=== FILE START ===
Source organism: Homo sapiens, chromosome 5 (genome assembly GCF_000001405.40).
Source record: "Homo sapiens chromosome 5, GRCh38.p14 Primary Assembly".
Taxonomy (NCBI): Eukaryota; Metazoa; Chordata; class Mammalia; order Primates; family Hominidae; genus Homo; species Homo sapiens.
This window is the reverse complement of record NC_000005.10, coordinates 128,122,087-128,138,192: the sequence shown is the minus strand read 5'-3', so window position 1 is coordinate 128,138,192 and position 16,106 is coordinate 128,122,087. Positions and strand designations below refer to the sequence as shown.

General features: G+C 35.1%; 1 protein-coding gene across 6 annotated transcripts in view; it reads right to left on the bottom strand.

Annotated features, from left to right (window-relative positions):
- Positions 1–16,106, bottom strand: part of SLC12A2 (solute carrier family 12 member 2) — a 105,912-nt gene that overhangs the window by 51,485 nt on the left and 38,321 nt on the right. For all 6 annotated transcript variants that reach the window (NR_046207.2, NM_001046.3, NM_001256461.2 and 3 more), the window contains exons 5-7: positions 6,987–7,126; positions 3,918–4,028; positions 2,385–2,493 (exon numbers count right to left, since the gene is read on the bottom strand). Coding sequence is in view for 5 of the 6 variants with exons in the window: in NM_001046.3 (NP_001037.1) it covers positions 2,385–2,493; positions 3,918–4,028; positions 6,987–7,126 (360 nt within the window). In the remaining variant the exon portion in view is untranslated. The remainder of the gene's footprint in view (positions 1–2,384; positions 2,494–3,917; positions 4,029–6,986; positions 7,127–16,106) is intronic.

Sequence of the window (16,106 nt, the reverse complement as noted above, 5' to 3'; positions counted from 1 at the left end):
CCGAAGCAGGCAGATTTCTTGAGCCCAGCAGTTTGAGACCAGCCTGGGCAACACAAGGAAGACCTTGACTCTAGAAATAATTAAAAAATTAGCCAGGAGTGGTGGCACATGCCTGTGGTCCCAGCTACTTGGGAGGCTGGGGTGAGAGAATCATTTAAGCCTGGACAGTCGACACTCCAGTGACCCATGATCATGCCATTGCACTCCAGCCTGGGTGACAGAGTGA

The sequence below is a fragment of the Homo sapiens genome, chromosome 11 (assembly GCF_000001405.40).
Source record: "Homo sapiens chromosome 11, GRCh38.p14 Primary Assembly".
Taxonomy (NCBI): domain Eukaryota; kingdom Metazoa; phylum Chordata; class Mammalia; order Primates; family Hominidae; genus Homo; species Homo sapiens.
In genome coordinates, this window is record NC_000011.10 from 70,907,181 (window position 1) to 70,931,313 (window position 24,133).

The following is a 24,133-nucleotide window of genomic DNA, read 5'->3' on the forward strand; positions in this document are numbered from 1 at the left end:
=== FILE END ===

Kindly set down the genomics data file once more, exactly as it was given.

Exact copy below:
Source organism: Homo sapiens, chromosome 5 (genome assembly GCF_000001405.40).
Source record: "Homo sapiens chromosome 5, GRCh38.p14 Primary Assembly".
Taxonomy (NCBI): Eukaryota; Metazoa; Chordata; class Mammalia; order Primates; family Hominidae; genus Homo; species Homo sapiens.
This window is the reverse complement of record NC_000005.10, coordinates 128,122,087-128,138,192: the sequence shown is the minus strand read 5'-3', so window position 1 is coordinate 128,138,192 and position 16,106 is coordinate 128,122,087. Positions and strand designations below refer to the sequence as shown.

General features: G+C 35.1%; 1 protein-coding gene across 6 annotated transcripts in view; it reads right to left on the bottom strand.

Annotated features, from left to right (window-relative positions):
- Positions 1–16,106, bottom strand: part of SLC12A2 (solute carrier family 12 member 2) — a 105,912-nt gene that overhangs the window by 51,485 nt on the left and 38,321 nt on the right. For all 6 annotated transcript variants that reach the window (NR_046207.2, NM_001046.3, NM_001256461.2 and 3 more), the window contains exons 5-7: positions 6,987–7,126; positions 3,918–4,028; positions 2,385–2,493 (exon numbers count right to left, since the gene is read on the bottom strand). Coding sequence is in view for 5 of the 6 variants with exons in the window: in NM_001046.3 (NP_001037.1) it covers positions 2,385–2,493; positions 3,918–4,028; positions 6,987–7,126 (360 nt within the window). In the remaining variant the exon portion in view is untranslated. The remainder of the gene's footprint in view (positions 1–2,384; positions 2,494–3,917; positions 4,029–6,986; positions 7,127–16,106) is intronic.

Sequence of the window (16,106 nt, the reverse complement as noted above, 5' to 3'; positions counted from 1 at the left end):
CCGAAGCAGGCAGATTTCTTGAGCCCAGCAGTTTGAGACCAGCCTGGGCAACACAAGGAAGACCTTGACTCTAGAAATAATTAAAAAATTAGCCAGGAGTGGTGGCACATGCCTGTGGTCCCAGCTACTTGGGAGGCTGGGGTGAGAGAATCATTTAAGCCTGGACAGTCGACACTCCAGTGACCCATGATCATGCCATTGCACTCCAGCCTGGGTGACAGAGTGA

The sequence below is a fragment of the Homo sapiens genome, chromosome 11 (assembly GCF_000001405.40).
Source record: "Homo sapiens chromosome 11, GRCh38.p14 Primary Assembly".
Taxonomy (NCBI): domain Eukaryota; kingdom Metazoa; phylum Chordata; class Mammalia; order Primates; family Hominidae; genus Homo; species Homo sapiens.
In genome coordinates, this window is record NC_000011.10 from 70,907,181 (window position 1) to 70,931,313 (window position 24,133).

The following is a 24,133-nucleotide window of genomic DNA, read 5'->3' on the forward strand; positions in this document are numbered from 1 at the left end: